Courtesy of RMF Engineering.
A facility at the Roper St. Francis Healthcare underwent infrastructure upgrades.

Electrical Supply Chain Challenges and Solutions

April 15, 2024
Best practices for electrical contractors and their manufacturer partners

Over the past three years, the global supply chain has been fraught with challenges, particularly within the architecture, engineering, and construction industry. Disruptions, such as manufacturing delays, material scarcities, shipping interruptions, workforce gaps, and regulatory obstacles, have all contributed to an increasingly complex and unpredictable building landscape. While some of these challenges have gradually begun to subside over time, the industry still faces significant hurdles when it comes to electrical equipment — switchgear and generator packages, in particular.

The scramble for materials and resources, reminiscent of the early days of the COVID-19 pandemic when even essentials were scarce, has seeped further into the availability of these pieces of equipment. The associated low-voltage power circuit breakers are now seeing the longest delays, often surpassing a year from the time a purchase order is issued. Reliance on these integrated circuits — primarily supplied by manufacturing centers in Taiwan and China — has set a cascading series of at-home challenges into motion. As a result, professionals from across the AEC industry have had to become increasingly creative with their solutions to keep necessary infrastructure online and improvement projects on track.

The burden of supply chain disruptions

The significance of the impact of electrical equipment backlogs cannot be understated. Essentials such as generator packages and switchgear lineups, which once had a standard lead time of approximately 15 weeks, are now taking more than 92 weeks to deliver. The extensive delays are impossible to accommodate within today’s tight construction timeline expectations and are far too costly to even consider. Consequently, owners, decision-makers, and engineers are forced to problem-solve even earlier in the design process — where information is extremely limited, and changes are inevitable.

Shifts in project specifications can be substantial as a concept moves through the design, development, and documentation phases — further complicating the process of accurately sizing critical pieces of equipment. Moreover, resizing that equipment can add considerably to the project timeline; every hurdle in the equipment sizing process during the mechanical engineers’ work leads to a delay or “re-do” of the electrical engineer’s sizing. When program changes occur further up the pipeline, such as from the owner or architect, the resulting domino effect sends every engineer back to the drawing board once again.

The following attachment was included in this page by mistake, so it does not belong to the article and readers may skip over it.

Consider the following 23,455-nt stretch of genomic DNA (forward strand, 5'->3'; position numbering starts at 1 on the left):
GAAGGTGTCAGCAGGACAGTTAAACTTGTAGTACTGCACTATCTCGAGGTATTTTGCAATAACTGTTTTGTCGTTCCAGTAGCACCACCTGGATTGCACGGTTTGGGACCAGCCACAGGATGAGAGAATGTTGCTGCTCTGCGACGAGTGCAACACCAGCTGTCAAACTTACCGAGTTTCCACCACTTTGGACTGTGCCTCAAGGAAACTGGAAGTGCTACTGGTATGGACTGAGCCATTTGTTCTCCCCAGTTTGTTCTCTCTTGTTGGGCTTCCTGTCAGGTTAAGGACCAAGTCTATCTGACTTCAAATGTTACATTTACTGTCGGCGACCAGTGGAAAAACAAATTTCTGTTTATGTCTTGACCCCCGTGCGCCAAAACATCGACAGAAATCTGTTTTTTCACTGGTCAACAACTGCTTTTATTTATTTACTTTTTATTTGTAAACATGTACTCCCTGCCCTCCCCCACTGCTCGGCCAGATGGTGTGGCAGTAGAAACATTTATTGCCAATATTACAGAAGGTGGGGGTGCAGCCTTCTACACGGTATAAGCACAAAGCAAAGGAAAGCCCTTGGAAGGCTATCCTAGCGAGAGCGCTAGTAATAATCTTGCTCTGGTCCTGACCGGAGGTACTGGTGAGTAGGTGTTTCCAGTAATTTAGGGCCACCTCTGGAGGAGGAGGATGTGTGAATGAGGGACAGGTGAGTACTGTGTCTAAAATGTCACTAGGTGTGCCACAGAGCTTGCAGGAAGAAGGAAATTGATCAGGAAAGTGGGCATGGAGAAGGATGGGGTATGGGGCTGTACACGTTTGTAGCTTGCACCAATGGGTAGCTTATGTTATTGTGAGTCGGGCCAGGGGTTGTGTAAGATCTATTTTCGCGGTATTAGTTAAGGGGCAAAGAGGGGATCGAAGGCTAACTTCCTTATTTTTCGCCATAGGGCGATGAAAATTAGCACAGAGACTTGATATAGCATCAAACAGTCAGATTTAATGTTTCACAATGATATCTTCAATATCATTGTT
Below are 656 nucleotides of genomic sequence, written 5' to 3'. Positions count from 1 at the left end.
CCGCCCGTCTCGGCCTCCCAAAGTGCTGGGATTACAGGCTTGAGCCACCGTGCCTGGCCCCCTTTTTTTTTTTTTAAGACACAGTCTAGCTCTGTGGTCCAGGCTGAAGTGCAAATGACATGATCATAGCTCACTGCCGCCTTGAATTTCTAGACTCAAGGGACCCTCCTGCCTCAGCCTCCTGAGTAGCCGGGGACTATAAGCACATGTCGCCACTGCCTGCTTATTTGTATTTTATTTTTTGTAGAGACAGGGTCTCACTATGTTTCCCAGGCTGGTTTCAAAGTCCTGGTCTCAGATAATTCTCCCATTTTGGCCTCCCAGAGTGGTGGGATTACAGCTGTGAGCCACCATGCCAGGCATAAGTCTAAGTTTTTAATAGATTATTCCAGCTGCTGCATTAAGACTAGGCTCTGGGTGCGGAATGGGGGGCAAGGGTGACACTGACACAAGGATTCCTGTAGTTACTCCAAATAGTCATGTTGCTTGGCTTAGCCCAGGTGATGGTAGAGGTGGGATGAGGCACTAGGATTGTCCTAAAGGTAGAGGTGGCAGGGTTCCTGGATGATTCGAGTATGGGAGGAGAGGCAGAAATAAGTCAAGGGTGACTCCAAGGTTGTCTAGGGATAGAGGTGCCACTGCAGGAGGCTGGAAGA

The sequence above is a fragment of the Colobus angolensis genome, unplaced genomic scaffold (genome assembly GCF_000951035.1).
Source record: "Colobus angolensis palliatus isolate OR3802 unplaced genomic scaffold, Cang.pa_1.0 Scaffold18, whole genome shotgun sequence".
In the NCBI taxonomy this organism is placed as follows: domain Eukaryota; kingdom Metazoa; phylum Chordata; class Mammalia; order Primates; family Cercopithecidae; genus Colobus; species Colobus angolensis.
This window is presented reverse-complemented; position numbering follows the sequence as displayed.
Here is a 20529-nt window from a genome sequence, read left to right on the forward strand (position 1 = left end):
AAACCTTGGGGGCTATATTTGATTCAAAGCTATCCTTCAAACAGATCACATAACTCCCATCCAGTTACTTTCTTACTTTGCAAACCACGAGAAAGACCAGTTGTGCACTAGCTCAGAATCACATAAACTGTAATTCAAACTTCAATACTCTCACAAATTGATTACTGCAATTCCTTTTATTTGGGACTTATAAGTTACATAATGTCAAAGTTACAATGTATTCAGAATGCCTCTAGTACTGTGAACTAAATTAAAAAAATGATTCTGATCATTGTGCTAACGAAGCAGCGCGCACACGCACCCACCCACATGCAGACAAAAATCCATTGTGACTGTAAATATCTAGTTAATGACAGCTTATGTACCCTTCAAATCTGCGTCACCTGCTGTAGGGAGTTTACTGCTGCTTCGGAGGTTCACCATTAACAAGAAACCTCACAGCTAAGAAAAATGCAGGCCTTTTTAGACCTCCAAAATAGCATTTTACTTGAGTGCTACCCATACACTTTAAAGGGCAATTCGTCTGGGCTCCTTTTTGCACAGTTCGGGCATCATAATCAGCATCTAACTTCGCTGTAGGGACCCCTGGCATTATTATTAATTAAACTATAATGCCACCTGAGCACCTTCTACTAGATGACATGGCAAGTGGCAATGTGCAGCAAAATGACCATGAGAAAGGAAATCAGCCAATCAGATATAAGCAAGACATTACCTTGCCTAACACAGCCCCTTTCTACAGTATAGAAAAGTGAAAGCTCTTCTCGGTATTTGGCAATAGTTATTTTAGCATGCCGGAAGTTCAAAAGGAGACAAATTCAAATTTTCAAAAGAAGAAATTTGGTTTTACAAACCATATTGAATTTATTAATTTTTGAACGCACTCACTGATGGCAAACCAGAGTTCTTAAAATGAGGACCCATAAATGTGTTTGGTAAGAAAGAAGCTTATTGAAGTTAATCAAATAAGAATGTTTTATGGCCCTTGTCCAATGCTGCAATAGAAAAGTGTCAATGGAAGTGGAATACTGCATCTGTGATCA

To solve for these potential setbacks and keep projects moving forward despite the “stop-rework-and-go” model, being employed out of necessity, project teams have begun procuring oversized generators and switchgear to account for the uncertainties. While prudent now, this strategy can introduce additional delays in project timelines, increased costs, and operational inefficiencies. Oversized equipment is always going to be more expensive than the right-size solution — both upfront and in terms of the ongoing energy prices and maintenance budgets.

Oversizing also raises questions about environmental responsibility that owners will have to grapple with long-term. Operating oversized equipment contributes significantly to energy inefficiencies and a larger carbon footprint, which will translate to broader sustainability questions down the line.

The far-reaching implications of this intermediate solution underscore the urgency of rectifying the challenges within the supply chain. Navigating this landscape demands creative problem-solving and unwavering dedication from engineers and decision-makers. With strategic collaboration and a little creativity, the industry can pave the way for a more efficient and robust supply chain, thus reducing the environmental footprint of its operations.

Working together toward better solutions

Owners, architects, and engineers must work together to strike a balance between mitigating uncertainties and avoiding unwarranted costs. Proactive planning is key to creating a stopgap for disruptions, and close collaboration is essential to staying ahead of volatility. Particularly for owners who may not be as familiar with the project dynamics as the on-the-ground team, this proactivity recognizes the unintentional role owners may play in overlooking how urgent decisions must be made to stay on track.